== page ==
The Jubilee Anniversary of the Church (50 years) was celebrated in November, 1924. There was a Re-Union of Old Scholars, Teachers and Officers on Saturday, 15th November, with special Jubilee Services on Sundays, 16th and 23rd November. A special souvenir booklet was printed to commemorate the occasion and it commences with these verses:
A little seed set in the yielding soil
By stalwart souls, now lying ‘neath the sod –
Long years of effort, sacrifice and toil
And then the fruit, – A worthy House of God.
A golden garden, full of ripening grain –
A Church triumphant, strong, unfettered, free
A people striving still ‘mid joy and pain’
To win the world for Christianity.
During the year 1929 major alterations and repairs were carried out to the organ.
In the year 1932 came the Methodist Union and the church rather reluctantly became Holcombe Brook Methodist Church instead of United Methodist Church. There were initially local difficulties in accepting the Union and some years elapsed before the scheme was fully implemented.
The new Methodist Hymn Book was issued in 1933 and the recommendation for its use was made by the Quarterly Church Meeting in August, 1934. The Hymn Book was used for the first time at the Diamond Jubilee Services in November, 1934.
An interesting item from the Minutes of the Leaders’ Meeting held in September, 1934, records that the Secretary, the Minister, the Secretary of the Unemployed Committee and the manager of the Labour Exchange should arrange for the distribution of the groceries and vegetables from the Harvest, preference being given to residents in the Holcombe Brook district.
In 1936 the Trustees wished to buy some land adjacent to the Church, but it was considered that the price of four shillings per sq. yd. was too expensive!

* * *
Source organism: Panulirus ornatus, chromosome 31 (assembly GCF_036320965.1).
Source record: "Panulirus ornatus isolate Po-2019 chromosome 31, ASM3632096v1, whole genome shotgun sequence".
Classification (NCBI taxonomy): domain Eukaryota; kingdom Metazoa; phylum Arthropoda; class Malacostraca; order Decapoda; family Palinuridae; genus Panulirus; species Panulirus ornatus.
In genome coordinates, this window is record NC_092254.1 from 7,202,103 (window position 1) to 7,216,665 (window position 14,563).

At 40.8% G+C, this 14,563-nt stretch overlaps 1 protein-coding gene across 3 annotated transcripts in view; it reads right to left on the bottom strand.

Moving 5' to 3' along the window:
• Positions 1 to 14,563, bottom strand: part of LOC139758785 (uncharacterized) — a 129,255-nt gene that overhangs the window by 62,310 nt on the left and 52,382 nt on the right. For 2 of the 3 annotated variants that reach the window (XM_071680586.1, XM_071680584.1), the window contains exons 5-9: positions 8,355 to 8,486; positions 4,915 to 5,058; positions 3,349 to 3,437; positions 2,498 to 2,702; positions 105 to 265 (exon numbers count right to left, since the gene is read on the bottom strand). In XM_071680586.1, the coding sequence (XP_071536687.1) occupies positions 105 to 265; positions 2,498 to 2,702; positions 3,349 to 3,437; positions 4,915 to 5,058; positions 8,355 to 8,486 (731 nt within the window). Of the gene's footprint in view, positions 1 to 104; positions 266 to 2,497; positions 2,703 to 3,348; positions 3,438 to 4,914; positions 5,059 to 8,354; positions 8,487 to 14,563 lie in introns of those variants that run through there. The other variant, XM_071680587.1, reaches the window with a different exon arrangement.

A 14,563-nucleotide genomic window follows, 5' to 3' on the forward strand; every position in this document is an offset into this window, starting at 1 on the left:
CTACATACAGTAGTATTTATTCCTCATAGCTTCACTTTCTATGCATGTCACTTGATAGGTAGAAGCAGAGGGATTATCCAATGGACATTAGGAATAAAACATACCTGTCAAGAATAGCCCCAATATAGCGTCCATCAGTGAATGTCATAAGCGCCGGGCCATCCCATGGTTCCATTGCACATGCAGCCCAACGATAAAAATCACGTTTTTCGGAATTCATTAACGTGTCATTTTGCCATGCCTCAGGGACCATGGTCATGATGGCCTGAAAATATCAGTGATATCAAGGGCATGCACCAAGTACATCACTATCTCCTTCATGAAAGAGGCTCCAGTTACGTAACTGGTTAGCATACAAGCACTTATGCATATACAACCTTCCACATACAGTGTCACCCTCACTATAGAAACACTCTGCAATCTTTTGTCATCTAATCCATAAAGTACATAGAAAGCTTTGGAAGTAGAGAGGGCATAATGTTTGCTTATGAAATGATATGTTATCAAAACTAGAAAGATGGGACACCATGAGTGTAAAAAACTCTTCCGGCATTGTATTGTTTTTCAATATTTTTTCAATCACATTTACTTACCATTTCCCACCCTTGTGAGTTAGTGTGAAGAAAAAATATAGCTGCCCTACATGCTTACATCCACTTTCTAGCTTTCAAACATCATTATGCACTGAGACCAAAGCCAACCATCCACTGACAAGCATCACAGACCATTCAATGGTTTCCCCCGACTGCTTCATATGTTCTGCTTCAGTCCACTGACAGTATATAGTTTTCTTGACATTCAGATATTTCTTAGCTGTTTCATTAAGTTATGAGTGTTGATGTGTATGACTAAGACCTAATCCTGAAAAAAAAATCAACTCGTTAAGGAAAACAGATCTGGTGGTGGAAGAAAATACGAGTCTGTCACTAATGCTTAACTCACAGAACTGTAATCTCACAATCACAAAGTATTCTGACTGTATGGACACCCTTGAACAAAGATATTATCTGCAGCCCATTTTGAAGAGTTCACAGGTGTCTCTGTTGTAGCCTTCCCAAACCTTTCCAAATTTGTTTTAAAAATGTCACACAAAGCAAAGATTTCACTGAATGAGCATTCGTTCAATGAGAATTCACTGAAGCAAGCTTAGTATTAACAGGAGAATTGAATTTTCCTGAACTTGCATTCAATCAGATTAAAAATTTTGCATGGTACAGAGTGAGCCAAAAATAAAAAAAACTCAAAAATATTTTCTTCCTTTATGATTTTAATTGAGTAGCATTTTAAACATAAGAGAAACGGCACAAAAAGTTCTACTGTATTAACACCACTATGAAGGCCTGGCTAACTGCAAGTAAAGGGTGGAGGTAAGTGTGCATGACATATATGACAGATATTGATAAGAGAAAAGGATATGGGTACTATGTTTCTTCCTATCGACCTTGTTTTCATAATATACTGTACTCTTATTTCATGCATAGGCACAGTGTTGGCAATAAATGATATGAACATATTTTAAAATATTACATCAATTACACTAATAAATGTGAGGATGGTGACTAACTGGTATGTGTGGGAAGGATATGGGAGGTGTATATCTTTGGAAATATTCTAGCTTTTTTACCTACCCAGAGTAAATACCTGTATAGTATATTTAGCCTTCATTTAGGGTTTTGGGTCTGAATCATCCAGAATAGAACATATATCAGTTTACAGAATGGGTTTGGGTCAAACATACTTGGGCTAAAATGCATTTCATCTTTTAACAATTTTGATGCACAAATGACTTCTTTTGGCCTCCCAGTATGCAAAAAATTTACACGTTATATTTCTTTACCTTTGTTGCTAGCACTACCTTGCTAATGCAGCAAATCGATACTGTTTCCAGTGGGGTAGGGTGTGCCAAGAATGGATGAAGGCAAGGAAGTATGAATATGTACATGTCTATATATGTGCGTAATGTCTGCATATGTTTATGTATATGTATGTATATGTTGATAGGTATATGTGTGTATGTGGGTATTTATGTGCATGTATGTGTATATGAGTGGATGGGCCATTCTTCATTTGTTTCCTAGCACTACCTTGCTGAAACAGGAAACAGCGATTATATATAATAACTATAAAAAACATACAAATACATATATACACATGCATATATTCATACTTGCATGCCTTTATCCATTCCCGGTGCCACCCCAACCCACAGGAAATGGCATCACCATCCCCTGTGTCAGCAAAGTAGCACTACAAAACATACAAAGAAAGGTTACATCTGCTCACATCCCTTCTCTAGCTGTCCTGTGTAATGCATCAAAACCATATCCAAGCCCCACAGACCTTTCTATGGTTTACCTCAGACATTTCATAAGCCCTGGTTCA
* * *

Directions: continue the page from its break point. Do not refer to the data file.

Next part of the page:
Painting of the outside of the Church was done during 1940 at a cost of £19.10s.Od and after dry rot had been discovered in one of the ceiling beams during 1949, repairs and redecoration of the inside of the building were carried out at considerable expense.
During 1956 the outside toilets became unusable, and it was decided to install new ones at each side of the entrance to the Church at a cost of nearly £400.
By 1960 considerable housing development had taken place in the area and Ramsbottom Urban District Council’s plans showed that this would be further increased in the future. A major decision, therefore, was taken to extend the facilities by the erection of a new building at the rear of the Church. This was accomplished during 1961/2 at a fully inclusive cost of £1,000, and named the ‘Wesley Hall’.
Improvements to the heating system of the Church were made at the end of 1965 by the installation of electrical tubular heaters. It was at this time that the question of the future of the Church was first raised. Discussion on this topic continued for three years and it was eventually decided in March, 1968, that the Church should be further developed on its present site. A little later a Building Fund was established to this end.